Queen Latifah. Sidney Potier. Maya Angelou.
As I thought about writing this post I began to mentally sift for the similarities between these three. For a long time I was stuck as I thought of their growings-up, the places and atmospheres they had lived in, who they were before fame: an abused girl trying to be a rapper, a young man fighting for success as an actor, a young girl fighting for herself and her son. Of course, I was aware of their being American but being American though it is a similarity, wide and far are the differences with the numerous diversities of its peoples.
And finally, I did the very last thing I do when I’m stuck: I visualized. I am not a very visual person. A writer, or any other communicator needs to have mastered imagery if they are to take me into their world with my eyes as a guide. I usually read a few lines of descriptions and then scan the rest, because it is a waste of time. What else do you call reading lengthy paragraphs on a room and seeing hardly anything. Instead, I feel. If descriptions are given with a lean towards the emotional I will feel it. It is one of my weakness, and a little bit of a strength.
But that’s beside the point because I already knew their faces. But I didn’t look at them in my mind before moments ago, and it struck me that they are all black. I don’t place value on people based on their skin colour. Rather I see it as a historical landmark. And this landmark of coloured skin which we share, of being descendants of another land far away, of finding bits of yesterday’s self everyday might have been another subconscious reason why I clung to their stories and their successes. I was able to, through reading their lives from their perspective, see the underdog rise: One who’d seen abuse first hand, another who’d grown much in a place like my own, and one who had fell into trouble on her own.
I saw a little of myself in all of them and because of this I felt as though in their rise a piece of me also rose. A piece of me held onto small bits of hope. Hope which stated clearly, yet softly that I can escape the boundaries of being a historical landmark of Africa, Europe, and the Caribbean, of being an emotionally tarred female, and of being different. Unbeknownst to me at the time was that a large part of me held onto those bits of hope. This I recently realized as I thought of what I hope to do, and how confident I feel in it when I really thnink I shouldn’t. But somehow, I am confident that I can: “Obliterate Shakespeare”. Not tarnish his legacy of course. I respect him,and his words. Rather, I intend to be the shadow he lies in. That is the goal.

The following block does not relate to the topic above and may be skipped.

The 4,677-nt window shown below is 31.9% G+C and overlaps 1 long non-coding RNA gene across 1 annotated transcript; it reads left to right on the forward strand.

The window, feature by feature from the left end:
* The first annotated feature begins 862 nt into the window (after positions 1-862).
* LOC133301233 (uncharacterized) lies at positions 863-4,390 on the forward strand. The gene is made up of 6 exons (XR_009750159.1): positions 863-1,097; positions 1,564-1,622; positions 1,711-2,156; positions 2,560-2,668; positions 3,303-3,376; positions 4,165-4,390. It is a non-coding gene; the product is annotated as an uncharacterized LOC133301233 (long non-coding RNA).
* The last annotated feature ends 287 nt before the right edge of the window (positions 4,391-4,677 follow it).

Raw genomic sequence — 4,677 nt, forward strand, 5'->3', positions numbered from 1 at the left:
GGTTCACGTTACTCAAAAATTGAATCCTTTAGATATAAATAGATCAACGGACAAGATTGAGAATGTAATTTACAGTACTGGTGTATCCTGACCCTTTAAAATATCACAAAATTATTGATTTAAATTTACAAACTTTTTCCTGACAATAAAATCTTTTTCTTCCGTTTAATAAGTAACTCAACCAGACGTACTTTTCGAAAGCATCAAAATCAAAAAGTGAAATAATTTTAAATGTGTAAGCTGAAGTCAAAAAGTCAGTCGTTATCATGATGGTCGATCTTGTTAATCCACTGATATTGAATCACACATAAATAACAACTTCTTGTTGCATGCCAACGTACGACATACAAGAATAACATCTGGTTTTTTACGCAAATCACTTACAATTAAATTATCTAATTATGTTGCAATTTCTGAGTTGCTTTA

I know it sounds impossible. (Maybe a little silly.) But it isn’t. I believe it. And I will. I will change lives with abuse-themed poetry. I will change opinions with research papers on the same. I will open, and guide young minds with texts on Caribbean History. These are my main focus, but they aren’t the end. I have stories infesting my heart from its centre out. To survive, I must myself remove them with an inked sword, and remove them I will.
This sounds nothing like the life of Queen Latifah, Sidney Poitier, or Maya Angelou except that they have all fenced with inked swords and succeed. And perhaps that’s all they really needed for me to fall into the bosom of their stories. Perhaps, all the struggling me needed were stories of writers who didn’t begin as writers, who fought, who won. Perhaps all I really needed were persons who spat words of power, lived resistance successfully. Perhaps they were only inspiring because they provided reflections that were successful in being a successful me…perhaps.
I can only say those things now, because I didn’t know them before. I hadn’t thought of why they touched me so. I hadn’t thought of why they stayed so deeply buried. I just thought that it was the captivating manner in which they all wrote, the conversational tone they all shared, the openness they all possessed in the dark of their nights. I thought it was just their writing, and the dream-like idea of success. But I guess it isn’t ‘just’ their mastery of words. I know… But I must say their autobiographies were well written, and this to me is always of utmost importance. (I don’t mind being bored by a speaker but writers are never extended that luxury.)
Ladies First: Revelations of a Strong Woman: Queen Latifah
The Measure of a Man: A Spiritual Autobiography by Sidney Poitier
Maya Angelou’s Autobiographical Series
Have you read any autobiographies? Which would you say is your favourite?
Next week I’ll tell you a little about writing across genres.